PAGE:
The bottom line is clear: Our vital interests in Afghanistan are limited and military victory is not the key to achieving them. On the contrary, waging a lengthy counterinsurgency war in Afghanistan may well do more to aid Taliban recruiting than to dismantle the group, help spread conflict further into Pakistan, unify radical groups that might otherwise be quarreling amongst themselves, threaten the long-term health of the U.S. economy, and prevent the U.S. government from turning its full attention to other pressing problems. -- Afghanistan Study Group

Sunday, September 30, 2012

News of the Day for Sunday, October 30, 2012

Battle at a checkpoint between Afghan and ISAF troops results in death of one U.S. service member, a civilian contractor of unstated nationality, and an unstated number of Afghan troops. An investigation is underway.

Unclear whether this refers to the same incident. According to local authorities in Maidan Wardak province, Afghan and coalition security forces clashed with each other at Syedabad district on Saturday evening. A spokesman for the provincial government confirmed that the incident occurred Saturday evening at Sesi arae in Syedabad district. Another source says at least 3 Afghan soldiers were killed.

This is the 2,000th U.S. military death in Afghanistan. Sky News reviews the sad story:

The invasion of Afghanistan in 2001 targeted al-Qaida and its Taliban allies following the September 11 attacks, which claimed nearly 3,000 lives in the United States. ictory in Afghanistan seemed to come quickly. Kabul fell within weeks, and the hard-line Taliban regime was toppled with few US casualties.

But the Bush administration's shift toward war with Iraq left the Western powers without enough resources on the ground, so by 2006 the Taliban had regrouped into a serious military threat. President Obama sent more troops to Afghanistan, where casualties have increased sharply in the last few years. But the American public has grown weary of having its military in a perpetual state of conflict, especially after the withdrawal of American troops from Iraq at the end of last year.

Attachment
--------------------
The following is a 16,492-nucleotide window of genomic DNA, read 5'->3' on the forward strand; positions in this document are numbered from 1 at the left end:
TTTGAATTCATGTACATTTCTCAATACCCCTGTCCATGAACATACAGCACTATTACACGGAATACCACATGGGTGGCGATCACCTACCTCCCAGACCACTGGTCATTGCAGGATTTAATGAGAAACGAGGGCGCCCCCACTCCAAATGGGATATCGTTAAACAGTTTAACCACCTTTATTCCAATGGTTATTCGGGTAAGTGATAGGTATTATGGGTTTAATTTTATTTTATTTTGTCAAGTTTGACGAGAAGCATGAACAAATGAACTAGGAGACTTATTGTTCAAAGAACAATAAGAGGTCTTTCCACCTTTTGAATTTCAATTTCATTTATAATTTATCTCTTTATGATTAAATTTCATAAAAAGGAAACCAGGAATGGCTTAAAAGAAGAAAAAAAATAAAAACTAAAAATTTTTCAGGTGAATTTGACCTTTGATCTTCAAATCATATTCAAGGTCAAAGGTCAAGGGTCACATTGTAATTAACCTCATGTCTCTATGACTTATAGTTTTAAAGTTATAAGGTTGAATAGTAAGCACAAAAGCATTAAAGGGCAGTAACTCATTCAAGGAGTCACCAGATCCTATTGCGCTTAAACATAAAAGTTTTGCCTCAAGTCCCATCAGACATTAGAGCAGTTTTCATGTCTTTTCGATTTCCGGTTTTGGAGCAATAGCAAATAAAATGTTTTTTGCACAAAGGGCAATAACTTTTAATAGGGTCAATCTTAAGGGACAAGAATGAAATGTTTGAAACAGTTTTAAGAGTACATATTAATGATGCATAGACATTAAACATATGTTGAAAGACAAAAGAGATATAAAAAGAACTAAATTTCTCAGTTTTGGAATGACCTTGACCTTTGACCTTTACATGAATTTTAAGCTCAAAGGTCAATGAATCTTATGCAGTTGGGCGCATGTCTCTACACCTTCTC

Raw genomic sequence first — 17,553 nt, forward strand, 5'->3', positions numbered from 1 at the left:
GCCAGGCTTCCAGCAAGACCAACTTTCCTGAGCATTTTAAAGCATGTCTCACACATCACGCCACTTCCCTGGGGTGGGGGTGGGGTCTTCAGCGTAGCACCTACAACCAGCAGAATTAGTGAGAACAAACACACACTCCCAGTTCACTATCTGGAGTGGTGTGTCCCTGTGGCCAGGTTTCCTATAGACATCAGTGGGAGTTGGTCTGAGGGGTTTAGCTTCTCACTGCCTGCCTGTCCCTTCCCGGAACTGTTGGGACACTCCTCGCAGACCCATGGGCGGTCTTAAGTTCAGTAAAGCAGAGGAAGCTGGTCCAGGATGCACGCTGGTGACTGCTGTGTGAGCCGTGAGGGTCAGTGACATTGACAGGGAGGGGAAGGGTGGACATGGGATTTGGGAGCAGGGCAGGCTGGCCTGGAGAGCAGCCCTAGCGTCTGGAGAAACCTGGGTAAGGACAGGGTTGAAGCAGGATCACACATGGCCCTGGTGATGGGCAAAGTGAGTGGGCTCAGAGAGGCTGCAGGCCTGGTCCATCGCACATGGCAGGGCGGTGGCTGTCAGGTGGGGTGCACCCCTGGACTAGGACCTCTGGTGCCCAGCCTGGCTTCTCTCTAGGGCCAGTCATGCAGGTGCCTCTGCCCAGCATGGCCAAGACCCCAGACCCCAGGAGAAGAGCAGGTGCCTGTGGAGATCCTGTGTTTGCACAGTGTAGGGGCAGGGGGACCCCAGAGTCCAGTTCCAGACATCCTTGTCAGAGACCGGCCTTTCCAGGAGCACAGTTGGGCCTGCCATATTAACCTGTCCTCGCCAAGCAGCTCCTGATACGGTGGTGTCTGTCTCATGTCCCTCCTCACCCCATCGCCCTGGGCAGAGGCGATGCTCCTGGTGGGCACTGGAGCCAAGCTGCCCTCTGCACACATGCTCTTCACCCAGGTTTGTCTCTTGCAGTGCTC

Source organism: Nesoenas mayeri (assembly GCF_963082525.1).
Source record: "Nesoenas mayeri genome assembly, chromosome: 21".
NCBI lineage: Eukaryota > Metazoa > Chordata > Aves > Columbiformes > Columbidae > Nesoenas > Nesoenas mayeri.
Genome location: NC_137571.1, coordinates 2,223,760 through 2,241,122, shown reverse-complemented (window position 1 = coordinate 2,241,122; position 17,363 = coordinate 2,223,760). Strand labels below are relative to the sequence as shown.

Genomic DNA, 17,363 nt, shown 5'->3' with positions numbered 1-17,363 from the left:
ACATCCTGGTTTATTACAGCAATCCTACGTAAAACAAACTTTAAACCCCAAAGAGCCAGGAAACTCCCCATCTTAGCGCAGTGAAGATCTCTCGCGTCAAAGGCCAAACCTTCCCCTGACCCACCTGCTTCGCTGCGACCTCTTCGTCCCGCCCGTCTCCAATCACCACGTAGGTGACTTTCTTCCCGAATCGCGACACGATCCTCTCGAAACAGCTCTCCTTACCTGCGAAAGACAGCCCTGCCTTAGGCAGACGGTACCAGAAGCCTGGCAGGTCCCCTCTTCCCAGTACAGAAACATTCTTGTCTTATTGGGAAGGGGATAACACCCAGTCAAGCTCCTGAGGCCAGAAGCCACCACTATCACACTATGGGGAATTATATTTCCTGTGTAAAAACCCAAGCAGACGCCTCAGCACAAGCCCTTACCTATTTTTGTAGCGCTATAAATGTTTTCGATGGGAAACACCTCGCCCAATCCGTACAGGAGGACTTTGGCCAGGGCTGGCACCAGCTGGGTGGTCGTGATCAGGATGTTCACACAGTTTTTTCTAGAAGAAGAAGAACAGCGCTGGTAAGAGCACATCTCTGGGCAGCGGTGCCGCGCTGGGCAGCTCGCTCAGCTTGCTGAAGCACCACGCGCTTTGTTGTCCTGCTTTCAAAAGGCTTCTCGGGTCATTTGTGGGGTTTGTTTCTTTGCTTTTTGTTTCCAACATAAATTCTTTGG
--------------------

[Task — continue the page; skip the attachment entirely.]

Afghan Interior Ministry says 16 insurgents have been killed  in various operations in the past 24 hours. In addition to a few weapons, they say 5,560 kg of fertilizer were seized. I'm not sure what that's all about but it sounds from this and some other clues as though at least some of these raids were actually on opium growers, who may or may not be insurgents per se. -- C

And right on cue, the Russian drug "czar" -- okay that's my term for him he's actually Victor Ivanov, Chairman of the Administration for Supervision of Russian Narcotics -- alleges that 20,000 tons of narcotics have been stockpiled in northern Afghanistan for export to Russia and Europe. (That's a lot, BTW -- elsewhere in the article the figure is given as 2,000. Not sure what he really said.)

This is odd. Helmand provincial police chief Farid Ahmad Farhang told TOLOnews Saturday that coalition forces carried out an airstrike which killed at least one insurgent. However, ISAF Joint Command spokesman Lt. Col. Hagen Messer told TOLOnews that according to ISAF reports there have been no airstrikes in Helmand in the past week.





0 comments: